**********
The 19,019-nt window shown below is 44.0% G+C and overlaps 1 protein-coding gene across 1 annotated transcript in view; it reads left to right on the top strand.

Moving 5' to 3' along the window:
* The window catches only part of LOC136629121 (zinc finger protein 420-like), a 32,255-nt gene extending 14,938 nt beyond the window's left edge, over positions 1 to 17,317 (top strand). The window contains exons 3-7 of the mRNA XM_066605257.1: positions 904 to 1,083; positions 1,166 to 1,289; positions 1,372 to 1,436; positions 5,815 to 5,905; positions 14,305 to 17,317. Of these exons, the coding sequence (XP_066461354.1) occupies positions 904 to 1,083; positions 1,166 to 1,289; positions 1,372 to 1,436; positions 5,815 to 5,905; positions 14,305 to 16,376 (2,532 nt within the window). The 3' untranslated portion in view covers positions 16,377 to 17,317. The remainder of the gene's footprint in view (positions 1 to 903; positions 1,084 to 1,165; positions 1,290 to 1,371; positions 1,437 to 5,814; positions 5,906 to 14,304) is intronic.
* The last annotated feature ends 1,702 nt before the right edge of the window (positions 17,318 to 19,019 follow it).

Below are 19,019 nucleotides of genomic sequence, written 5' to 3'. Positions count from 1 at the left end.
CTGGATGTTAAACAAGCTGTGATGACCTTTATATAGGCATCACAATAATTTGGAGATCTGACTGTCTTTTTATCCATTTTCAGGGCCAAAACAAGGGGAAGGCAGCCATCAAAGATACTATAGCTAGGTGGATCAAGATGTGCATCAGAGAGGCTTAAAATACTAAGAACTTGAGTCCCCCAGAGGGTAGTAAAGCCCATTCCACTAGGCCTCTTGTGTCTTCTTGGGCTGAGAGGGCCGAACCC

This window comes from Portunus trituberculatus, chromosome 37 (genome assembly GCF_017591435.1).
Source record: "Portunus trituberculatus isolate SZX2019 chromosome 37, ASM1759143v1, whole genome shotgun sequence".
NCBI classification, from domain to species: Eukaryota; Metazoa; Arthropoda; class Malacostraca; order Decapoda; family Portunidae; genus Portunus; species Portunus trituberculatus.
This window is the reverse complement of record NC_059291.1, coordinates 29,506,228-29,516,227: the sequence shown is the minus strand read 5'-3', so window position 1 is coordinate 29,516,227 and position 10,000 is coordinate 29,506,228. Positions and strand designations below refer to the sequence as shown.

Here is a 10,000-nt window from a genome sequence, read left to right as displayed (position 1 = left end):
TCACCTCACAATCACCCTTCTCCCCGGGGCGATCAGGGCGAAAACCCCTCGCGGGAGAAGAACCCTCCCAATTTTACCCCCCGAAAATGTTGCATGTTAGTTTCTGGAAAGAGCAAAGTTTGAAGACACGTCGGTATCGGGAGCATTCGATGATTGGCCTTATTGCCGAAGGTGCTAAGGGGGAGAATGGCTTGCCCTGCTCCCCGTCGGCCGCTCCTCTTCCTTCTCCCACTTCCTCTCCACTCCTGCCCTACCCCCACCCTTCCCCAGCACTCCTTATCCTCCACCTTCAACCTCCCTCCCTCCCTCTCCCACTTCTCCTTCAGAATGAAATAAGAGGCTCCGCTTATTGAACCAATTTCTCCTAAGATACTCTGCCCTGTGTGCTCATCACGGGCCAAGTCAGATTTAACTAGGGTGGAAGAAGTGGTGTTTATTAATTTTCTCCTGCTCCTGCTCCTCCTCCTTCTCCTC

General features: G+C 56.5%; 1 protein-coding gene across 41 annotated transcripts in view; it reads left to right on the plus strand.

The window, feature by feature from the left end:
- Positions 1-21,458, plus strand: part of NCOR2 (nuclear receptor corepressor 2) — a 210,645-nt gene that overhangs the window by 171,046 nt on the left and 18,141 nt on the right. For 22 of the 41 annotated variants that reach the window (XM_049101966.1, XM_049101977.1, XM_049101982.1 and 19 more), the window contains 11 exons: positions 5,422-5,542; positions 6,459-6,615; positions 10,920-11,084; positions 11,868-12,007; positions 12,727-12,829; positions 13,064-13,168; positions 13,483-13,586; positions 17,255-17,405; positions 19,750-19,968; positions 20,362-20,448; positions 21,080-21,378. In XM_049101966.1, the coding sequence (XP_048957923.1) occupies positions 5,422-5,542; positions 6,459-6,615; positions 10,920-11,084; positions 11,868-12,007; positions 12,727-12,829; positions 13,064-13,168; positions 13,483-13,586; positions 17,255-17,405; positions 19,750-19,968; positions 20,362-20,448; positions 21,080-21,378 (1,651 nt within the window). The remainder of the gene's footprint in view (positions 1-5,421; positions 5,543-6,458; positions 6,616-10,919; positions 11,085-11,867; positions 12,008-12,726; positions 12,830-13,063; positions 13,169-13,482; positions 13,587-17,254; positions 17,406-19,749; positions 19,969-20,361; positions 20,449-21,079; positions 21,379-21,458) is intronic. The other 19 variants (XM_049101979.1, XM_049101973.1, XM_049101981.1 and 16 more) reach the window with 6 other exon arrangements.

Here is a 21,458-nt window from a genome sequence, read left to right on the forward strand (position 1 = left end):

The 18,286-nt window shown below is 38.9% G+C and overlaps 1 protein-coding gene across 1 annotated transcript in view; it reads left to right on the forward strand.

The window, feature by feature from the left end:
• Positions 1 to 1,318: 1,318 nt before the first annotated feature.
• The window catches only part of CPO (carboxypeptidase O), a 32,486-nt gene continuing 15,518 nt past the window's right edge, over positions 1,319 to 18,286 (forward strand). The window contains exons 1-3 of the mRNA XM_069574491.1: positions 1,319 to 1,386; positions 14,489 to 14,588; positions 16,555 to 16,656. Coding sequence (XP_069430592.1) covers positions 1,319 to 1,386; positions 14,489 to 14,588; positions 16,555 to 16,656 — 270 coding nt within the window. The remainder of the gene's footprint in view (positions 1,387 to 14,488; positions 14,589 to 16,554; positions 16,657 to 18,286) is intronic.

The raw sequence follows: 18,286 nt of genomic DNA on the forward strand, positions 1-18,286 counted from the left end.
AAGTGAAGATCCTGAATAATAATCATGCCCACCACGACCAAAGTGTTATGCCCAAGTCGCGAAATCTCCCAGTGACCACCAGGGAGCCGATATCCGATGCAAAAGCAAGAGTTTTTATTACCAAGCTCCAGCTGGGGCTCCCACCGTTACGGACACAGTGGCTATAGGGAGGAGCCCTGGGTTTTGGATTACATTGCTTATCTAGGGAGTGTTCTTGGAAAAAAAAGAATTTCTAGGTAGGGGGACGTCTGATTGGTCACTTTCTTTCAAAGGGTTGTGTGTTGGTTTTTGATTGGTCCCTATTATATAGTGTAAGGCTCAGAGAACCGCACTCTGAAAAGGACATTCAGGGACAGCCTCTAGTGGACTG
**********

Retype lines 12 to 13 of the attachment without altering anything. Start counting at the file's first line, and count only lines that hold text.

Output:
TCACCTCACAATCACCCTTCTCCCCGGGGCGATCAGGGCGAAAACCCCTCGCGGGAGAAGAACCCTCCCAATTTTACCCCCCGAAAATGTTGCATGTTAGTTTCTGGAAAGAGCAAAGTTTGAAGACACGTCGGTATCGGGAGCATTCGATGATTGGCCTTATTGCCGAAGGTGCTAAGGGGGAGAATGGCTTGCCCTGCTCCCCGTCGGCCGCTCCTCTTCCTTCTCCCACTTCCTCTCCACTCCTGCCCTACCCCCACCCTTCCCCAGCACTCCTTATCCTCCACCTTCAACCTCCCTCCCTCCCTCTCCCACTTCTCCTTCAGAATGAAATAAGAGGCTCCGCTTATTGAACCAATTTCTCCTAAGATACTCTGCCCTGTGTGCTCATCACGGGCCAAGTCAGATTTAACTAGGGTGGAAGAAGTGGTGTTTATTAATTTTCTCCTGCTCCTGCTCCTCCTCCTTCTCCTC

General features: G+C 56.5%; 1 protein-coding gene across 41 annotated transcripts in view; it reads left to right on the plus strand.